The sinking is still considered the worst maritime disaster in Canadian history.

References for more information:

Maritime Museum of Quebec

Library & Archives of Canada

The Empress of Ireland (Facebook)

Merseyside Maritime Museum (Liverpool, UK)

 

 

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The Way We Were 1964: Fifty years ago.

May 21, 2014

1964-the-beatles-life-270In this year of 2014 it is now fifty years since some of us lived through 1964. Here are some interesting things about this important year. Most of this information and factual data is from American sources, but at the end you will find some tidbits on Canada. Enjoy and please leave a comment about something you remember from that year.

What it cost:
Average yearly income $5,880
Gallon of gas .25c
Gallon of milk $1.06
Loaf of bread .21c
1st class postage stamp 5c (to mail a letter)
Magazine subscription (51 issues) $5.00
Pair of shoes $9.95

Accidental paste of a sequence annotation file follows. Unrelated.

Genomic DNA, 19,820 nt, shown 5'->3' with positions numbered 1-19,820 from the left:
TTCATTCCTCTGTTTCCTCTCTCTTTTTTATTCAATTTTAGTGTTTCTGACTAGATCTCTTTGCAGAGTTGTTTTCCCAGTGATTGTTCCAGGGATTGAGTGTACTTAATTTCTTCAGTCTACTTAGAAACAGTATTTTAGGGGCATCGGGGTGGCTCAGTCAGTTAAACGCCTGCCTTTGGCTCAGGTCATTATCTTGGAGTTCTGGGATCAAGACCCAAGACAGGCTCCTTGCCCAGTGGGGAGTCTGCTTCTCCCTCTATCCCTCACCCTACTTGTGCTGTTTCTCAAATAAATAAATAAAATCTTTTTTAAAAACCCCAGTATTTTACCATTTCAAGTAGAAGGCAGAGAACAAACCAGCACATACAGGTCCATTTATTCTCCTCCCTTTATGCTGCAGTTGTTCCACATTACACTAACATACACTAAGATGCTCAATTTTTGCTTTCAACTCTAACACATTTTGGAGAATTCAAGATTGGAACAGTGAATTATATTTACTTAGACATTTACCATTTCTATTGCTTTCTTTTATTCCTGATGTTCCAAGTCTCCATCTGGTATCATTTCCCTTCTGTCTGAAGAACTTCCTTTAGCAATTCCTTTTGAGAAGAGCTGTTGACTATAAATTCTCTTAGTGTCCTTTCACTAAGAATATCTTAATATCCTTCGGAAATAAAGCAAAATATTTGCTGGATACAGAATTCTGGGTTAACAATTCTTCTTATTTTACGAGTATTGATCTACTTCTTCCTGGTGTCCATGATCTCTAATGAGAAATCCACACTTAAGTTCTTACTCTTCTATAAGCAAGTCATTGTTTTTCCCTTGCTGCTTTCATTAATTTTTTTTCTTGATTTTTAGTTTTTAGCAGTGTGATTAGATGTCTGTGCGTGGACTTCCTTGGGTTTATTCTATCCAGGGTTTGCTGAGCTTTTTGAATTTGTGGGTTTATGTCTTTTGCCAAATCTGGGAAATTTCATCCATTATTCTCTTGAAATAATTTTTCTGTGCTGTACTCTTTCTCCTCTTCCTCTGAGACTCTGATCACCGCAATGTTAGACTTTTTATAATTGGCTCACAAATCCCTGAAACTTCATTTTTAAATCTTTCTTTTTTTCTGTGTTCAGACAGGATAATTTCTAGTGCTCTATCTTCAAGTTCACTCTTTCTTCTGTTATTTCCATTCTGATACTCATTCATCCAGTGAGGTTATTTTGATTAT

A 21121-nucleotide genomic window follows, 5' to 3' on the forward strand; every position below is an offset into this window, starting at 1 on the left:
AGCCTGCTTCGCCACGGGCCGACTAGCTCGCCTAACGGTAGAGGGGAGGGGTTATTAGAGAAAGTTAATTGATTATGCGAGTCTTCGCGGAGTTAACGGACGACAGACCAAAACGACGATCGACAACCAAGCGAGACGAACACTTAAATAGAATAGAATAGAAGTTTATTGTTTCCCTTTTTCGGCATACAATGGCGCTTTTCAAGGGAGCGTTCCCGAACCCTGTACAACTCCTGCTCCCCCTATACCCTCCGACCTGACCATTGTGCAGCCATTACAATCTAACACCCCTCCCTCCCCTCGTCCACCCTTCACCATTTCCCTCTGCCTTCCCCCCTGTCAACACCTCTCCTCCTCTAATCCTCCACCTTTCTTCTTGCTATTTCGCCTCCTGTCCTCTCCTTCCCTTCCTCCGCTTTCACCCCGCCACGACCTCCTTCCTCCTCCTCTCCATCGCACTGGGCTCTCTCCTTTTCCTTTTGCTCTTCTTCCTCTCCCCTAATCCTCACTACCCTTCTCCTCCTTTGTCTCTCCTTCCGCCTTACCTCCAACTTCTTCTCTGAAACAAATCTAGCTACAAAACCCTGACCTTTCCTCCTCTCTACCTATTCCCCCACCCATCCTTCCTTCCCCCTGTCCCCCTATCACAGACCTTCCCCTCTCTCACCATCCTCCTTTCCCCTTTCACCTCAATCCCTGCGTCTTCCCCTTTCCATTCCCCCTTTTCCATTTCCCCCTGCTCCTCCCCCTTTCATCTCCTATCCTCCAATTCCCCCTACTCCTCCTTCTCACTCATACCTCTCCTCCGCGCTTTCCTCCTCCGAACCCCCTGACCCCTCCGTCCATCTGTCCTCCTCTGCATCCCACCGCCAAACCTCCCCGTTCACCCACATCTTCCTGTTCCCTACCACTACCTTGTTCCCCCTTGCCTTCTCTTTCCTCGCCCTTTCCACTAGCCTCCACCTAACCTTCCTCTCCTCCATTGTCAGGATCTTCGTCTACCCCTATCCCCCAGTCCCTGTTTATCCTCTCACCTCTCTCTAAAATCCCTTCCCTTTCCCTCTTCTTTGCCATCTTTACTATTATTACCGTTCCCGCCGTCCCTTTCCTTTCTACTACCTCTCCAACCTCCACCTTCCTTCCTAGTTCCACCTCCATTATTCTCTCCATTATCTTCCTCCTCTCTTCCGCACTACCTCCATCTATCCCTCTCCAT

19” TV black & white $139.95

Entertainment:
1st appearance of Beatles on Ed Sullivan Show
Shooting starts for Star Trek pilot on television

Hit singles:
Baby Love – The Supremes
Can’t Buy Me Love – The Beatles
Hard Day’s Night – The Beatles
House of the Rising Sun – The Animals
I Get Around – The Beach Boys
Pretty Woman – Roy Orbison
Rag Doll – The Four Seasons

Movies at the theatre:
Goldfinger – James Bond movie with Sean Connery
Mary Poppins
The Pink Panther – with Peter Sellers
My Fair Lady

Deaths of note:
General Douglas MacArthur – commander of the Pacific operations in WW II.
Jim Reeves – country star (plane crash)
Harpo Marx – comedian – part of the famous Marx Brothers. He was the one who never spoke on screen.
Gracie Allen – comedienne – wife of George Burns – Burns and Allen comedy team
Herbert Hoover – former President of the U.S. – just before Franklin Roosevelt.

Births of those who would become famous later on. Who knew:
Nicolas Cage – actor
Matt Dillon – actor
Rob Lowe – actor
Sandra Bullock – actor
Keanu Reeves – actor
(remember all these will turn 50 years of age this year)

Notable Factoids or Events:
Cigarette smoking is enjoyed by 60% of population.
U.S. Government reports, “that smoking many be hazardous to one’s health”.
Hasbro introduces the G.I. Joe doll.
Ford Mustang goes on sale ($2368 base price).